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Acts 2:1-47: Giving of the Holy Spirit
Individuals: Take time to think back about your past week. Where have you seen God work in your life or answer prayer? Write down any prayer requests you have.
Group: Open the study by sharing life updates, reviewing highs and lows of your past week, or sharing prayer requests and praises.
Icebreaker: What is the most dramatic transition you’ve experienced in your life? Were you able to see God guiding you through the transition?
All: Begin the study with a word of prayer, asking God to open your heart for today’s study. You can also pray for any prayer requests now, or save that for the end.
Read today’s passage: Acts 2:1-47.
1 When the day of Pentecost came, they were all together in one place. 2 Suddenly a sound like the blowing of a violent wind came from heaven and filled the whole house where they were sitting. 3 They saw what seemed to be tongues of fire that separated and came to rest on each of them. 4 All of them were filled with the Holy Spirit and began to speak in other tongues as the Spirit enabled them.
5 Now there were staying in Jerusalem God-fearing Jews from every nation under heaven. 6 When they heard this sound, a crowd came together in bewilderment, because each one heard their own language being spoken. 7 Utterly amazed, they asked: “Aren’t all these who are speaking Galileans? 8 Then how is it that each of us hears them in our native language? 9 Parthians, Medes and Elamites; residents of Mesopotamia, Judea and Cappadocia, Pontus and Asia, 10 Phrygia and Pamphylia, Egypt and the parts of Libya near Cyrene; visitors from Rome 11 (both Jews and converts to Judaism); Cretans and Arabs—we hear them declaring the wonders of God in our own tongues!” 12 Amazed and perplexed, they asked one another, “What does this mean?”
13 Some, however, made fun of them and said, “They have had too much wine.”
14 Then Peter stood up with the Eleven, raised his voice and addressed the crowd: “Fellow Jews and all of you who live in Jerusalem, let me explain this to you; listen carefully to what I say. 15 These people are not drunk, as you suppose. It’s only nine in the morning! 16 No, this is what was spoken by the prophet Joel:
17 “‘In the last days, God says,
I will pour out my Spirit on all people.
Your sons and daughters will prophesy,
your young men will see visions,
your old men will dream dreams.
18 Even on my servants, both men and women,
I will pour out my Spirit in those days,
and they will prophesy.
19 I will show wonders in the heavens above
and signs on the earth below,
blood and fire and billows of smoke.
20 The sun will be turned to darkness
and the moon to blood
before the coming of the great and glorious day of the Lord.
21 And everyone who calls
on the name of the Lord will be saved.’
22 “Fellow Israelites, listen to this: Jesus of Nazareth was a man accredited by God to you by miracles, wonders and signs, which God did among you through him, as you yourselves know. 23 This man was handed over to you by God’s deliberate plan and foreknowledge; and you, with the help of wicked men, put him to death by nailing him to the cross. 24 But God raised him from the dead, freeing him from the agony of death, because it was impossible for death to keep its hold on him. 25 David said about him:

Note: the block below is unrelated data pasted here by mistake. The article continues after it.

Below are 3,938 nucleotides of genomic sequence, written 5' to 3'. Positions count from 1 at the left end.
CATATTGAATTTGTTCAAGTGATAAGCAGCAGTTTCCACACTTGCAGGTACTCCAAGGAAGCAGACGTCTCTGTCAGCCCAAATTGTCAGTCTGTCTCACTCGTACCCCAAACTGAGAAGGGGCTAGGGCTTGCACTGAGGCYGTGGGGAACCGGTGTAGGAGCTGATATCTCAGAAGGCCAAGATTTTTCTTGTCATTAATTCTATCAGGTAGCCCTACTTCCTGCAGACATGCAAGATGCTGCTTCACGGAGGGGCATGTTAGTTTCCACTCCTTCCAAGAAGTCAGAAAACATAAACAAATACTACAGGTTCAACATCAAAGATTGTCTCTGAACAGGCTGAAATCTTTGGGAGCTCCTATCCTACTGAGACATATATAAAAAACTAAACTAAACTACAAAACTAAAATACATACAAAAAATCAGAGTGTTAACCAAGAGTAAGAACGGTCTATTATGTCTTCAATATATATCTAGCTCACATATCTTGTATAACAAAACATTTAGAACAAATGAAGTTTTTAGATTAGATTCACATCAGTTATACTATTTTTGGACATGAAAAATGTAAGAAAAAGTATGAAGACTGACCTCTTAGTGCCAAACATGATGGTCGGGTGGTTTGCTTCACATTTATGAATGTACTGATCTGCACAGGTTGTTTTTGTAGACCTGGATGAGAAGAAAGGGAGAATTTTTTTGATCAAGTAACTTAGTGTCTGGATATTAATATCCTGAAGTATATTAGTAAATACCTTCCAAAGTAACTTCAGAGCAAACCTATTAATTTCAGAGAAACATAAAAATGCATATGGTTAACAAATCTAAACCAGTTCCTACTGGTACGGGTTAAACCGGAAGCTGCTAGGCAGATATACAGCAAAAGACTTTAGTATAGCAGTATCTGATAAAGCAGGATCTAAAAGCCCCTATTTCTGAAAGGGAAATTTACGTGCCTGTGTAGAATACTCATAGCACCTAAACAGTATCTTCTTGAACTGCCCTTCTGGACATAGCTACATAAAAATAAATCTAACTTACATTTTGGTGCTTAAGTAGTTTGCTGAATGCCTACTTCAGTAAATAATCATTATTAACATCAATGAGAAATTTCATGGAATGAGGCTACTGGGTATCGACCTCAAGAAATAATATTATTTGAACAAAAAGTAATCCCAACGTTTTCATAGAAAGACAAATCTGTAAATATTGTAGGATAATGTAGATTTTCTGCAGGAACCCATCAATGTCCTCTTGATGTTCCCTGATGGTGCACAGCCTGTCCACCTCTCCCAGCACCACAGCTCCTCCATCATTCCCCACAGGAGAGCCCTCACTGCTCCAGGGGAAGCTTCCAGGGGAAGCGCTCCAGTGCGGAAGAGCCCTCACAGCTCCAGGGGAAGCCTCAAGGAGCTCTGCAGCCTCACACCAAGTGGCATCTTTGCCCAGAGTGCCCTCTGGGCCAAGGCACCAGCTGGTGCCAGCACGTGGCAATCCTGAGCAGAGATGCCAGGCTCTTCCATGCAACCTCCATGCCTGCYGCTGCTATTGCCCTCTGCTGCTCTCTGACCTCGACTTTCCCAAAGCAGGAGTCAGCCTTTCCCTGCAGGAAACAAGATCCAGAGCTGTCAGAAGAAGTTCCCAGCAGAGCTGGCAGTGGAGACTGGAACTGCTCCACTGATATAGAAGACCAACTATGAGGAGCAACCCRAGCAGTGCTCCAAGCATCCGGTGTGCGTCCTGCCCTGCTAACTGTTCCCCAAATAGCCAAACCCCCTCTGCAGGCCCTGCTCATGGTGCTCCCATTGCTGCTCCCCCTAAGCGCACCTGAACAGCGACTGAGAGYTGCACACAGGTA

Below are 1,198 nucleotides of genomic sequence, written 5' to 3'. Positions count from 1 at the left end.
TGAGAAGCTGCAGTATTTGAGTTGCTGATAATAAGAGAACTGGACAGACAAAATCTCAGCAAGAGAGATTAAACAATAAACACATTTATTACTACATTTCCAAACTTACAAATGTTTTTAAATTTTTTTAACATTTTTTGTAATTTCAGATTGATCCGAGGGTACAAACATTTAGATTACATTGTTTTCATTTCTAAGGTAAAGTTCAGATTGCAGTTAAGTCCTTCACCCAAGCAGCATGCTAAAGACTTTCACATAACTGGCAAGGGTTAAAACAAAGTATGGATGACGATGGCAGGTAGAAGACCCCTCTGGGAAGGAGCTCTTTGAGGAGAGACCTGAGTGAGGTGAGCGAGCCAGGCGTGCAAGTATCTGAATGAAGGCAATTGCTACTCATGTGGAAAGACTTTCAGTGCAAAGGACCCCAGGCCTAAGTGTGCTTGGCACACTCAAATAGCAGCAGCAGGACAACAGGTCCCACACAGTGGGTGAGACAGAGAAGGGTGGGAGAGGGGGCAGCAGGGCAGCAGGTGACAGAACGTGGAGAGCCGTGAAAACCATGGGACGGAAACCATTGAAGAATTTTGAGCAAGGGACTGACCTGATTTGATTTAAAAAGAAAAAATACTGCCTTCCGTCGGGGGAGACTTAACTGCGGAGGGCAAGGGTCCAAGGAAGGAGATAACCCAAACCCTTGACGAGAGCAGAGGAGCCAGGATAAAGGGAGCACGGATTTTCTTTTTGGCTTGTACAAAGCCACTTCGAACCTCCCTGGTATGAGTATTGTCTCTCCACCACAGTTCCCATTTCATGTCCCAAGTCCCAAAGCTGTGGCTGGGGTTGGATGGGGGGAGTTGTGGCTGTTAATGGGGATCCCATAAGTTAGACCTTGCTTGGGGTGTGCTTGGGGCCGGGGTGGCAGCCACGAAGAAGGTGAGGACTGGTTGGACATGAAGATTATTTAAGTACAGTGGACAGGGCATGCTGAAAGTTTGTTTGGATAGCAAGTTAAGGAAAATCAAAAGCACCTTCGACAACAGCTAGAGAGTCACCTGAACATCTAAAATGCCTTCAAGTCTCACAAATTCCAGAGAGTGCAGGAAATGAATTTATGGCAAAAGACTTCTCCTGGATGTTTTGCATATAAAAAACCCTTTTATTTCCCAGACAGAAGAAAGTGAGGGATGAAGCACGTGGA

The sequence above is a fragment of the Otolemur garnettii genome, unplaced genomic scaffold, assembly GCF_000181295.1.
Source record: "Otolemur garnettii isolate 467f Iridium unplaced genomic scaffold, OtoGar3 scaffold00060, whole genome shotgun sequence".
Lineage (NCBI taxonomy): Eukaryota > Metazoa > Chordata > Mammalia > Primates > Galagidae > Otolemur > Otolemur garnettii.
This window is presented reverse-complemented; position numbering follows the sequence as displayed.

“‘I saw the Lord always before me.
Because he is at my right hand,
I will not be shaken.
26 Therefore my heart is glad and my tongue rejoices;
my body also will rest in hope,
27 because you will not abandon me to the realm of the dead,
you will not let your holy one see decay.
28 You have made known to me the paths of life;
you will fill me with joy in your presence.’
29 “Fellow Israelites, I can tell you confidently that the patriarch David died and was buried, and his tomb is here to this day. 30 But he was a prophet and knew that God had promised him on oath that he would place one of his descendants on his throne. 31 Seeing what was to come, he spoke of the resurrection of the Messiah, that he was not abandoned to the realm of the dead, nor did his body see decay. 32 God has raised this Jesus to life, and we are all witnesses of it. 33 Exalted to the right hand of God, he has received from the Father the promised Holy Spirit and has poured out what you now see and hear. 34 For David did not ascend to heaven, and yet he said,
“‘The Lord said to my Lord:
“Sit at my right hand
35 until I make your enemies
a footstool for your feet.”’
36 “Therefore let all Israel be assured of this: God has made this Jesus, whom you crucified, both Lord and Messiah.”
37 When the people heard this, they were cut to the heart and said to Peter and the other apostles, “Brothers, what shall we do?”
38 Peter replied, “Repent and be baptized, every one of you, in the name of Jesus Christ for the forgiveness of your sins. And you will receive the gift of the Holy Spirit. 39 The promise is for you and your children and for all who are far off—for all whom the Lord our God will call.”
40 With many other words he warned them; and he pleaded with them, “Save yourselves from this corrupt generation.” 41 Those who accepted his message were baptized, and about three thousand were added to their number that day.